New York-based artist Andy Yoder spent two years painstakingly assembling a massive globe that is illustrated with thousands of matchsticks. In an act of extraordinary patience and devotion, the sculptor individually painted each of the match heads to correspond with their place on the map. The oversized globe will be on display in the upcoming PULSE New York Contemporary Art Fair as part of the Winkleman Gallery booth.
Evoking a giant elementary school earth science project, the matchstick sculpture is incredibly accurately detailed, from swirls of weather clouds to peppered mountains stretching across continents. Each land mass is surrounded with the appropriate gradation of color, representing shallower parts of the ocean along the coast lines, blue lakes within the land masses and brown and tan deserts and mountains. Like pixels, each tiny matchstick head represents a tiny fleck of color that makes up the big picture.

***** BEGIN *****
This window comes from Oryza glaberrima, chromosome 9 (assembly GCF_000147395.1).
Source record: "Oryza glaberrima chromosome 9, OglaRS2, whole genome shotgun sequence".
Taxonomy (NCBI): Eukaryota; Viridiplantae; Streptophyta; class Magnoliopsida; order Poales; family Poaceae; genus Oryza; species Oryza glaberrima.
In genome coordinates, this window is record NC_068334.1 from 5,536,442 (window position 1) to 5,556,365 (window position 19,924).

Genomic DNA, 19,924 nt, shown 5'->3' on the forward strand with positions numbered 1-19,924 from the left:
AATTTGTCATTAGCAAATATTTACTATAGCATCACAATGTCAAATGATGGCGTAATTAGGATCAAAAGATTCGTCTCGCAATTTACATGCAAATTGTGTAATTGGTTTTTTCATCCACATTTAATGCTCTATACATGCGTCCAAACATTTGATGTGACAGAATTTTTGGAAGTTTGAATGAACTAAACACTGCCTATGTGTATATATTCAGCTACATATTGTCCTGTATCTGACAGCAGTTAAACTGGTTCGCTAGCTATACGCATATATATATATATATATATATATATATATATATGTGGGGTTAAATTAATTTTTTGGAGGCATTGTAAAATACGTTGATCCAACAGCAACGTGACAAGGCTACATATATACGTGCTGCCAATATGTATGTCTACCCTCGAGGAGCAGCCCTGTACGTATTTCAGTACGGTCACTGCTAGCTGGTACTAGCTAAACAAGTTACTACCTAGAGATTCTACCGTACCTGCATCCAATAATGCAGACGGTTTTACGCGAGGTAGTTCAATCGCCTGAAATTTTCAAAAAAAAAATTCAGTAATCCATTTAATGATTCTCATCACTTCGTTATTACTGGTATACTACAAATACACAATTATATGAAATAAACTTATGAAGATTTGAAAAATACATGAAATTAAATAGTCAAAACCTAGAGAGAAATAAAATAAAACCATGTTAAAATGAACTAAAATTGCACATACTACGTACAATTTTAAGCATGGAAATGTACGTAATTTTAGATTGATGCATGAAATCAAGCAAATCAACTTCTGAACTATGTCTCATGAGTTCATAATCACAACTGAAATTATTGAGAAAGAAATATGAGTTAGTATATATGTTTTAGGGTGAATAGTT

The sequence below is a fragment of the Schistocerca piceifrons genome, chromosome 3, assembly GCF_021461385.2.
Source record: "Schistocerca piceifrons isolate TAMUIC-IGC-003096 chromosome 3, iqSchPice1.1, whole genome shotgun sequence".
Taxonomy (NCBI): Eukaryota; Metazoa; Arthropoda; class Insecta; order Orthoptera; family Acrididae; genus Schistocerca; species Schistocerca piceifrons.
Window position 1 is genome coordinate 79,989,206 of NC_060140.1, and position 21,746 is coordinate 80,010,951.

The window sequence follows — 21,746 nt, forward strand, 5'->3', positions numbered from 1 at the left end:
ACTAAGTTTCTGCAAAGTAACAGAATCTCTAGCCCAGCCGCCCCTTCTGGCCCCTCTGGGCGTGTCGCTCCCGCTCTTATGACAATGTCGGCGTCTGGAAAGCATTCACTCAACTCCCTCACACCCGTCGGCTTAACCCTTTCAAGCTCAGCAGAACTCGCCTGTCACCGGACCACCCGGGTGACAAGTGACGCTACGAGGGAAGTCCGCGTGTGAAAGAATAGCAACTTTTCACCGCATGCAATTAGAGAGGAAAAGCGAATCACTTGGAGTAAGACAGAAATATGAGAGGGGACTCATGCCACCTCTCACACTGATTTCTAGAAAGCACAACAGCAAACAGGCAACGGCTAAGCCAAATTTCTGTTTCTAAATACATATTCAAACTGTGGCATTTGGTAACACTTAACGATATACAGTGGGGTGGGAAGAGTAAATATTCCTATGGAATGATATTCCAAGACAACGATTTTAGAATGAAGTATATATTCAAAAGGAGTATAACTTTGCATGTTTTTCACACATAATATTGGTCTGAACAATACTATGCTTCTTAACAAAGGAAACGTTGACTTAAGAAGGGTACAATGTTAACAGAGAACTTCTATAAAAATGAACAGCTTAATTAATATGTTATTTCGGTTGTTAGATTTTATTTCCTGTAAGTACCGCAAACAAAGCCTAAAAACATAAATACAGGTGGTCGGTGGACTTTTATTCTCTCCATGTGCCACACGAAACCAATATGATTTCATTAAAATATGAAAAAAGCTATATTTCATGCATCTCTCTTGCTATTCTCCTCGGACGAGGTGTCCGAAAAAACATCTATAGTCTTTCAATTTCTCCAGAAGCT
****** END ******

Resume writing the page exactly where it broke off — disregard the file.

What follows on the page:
The matchsticks stay secure within a sturdy frame that is held in place with wood glue. The frame itself is made up of rounded foam, plywood and cardboard, giving the globe its necessary spherical bulk. To keep the whole earth from setting ablaze, Yoder coated the sculpture’s surface with flame retardant, ensuring safe travels to and from the art fair.
You can check out the piece for yourself at PULSE New York Contemporary Art Fair, which will run from May 8-11, 2014.
Via Junk Culture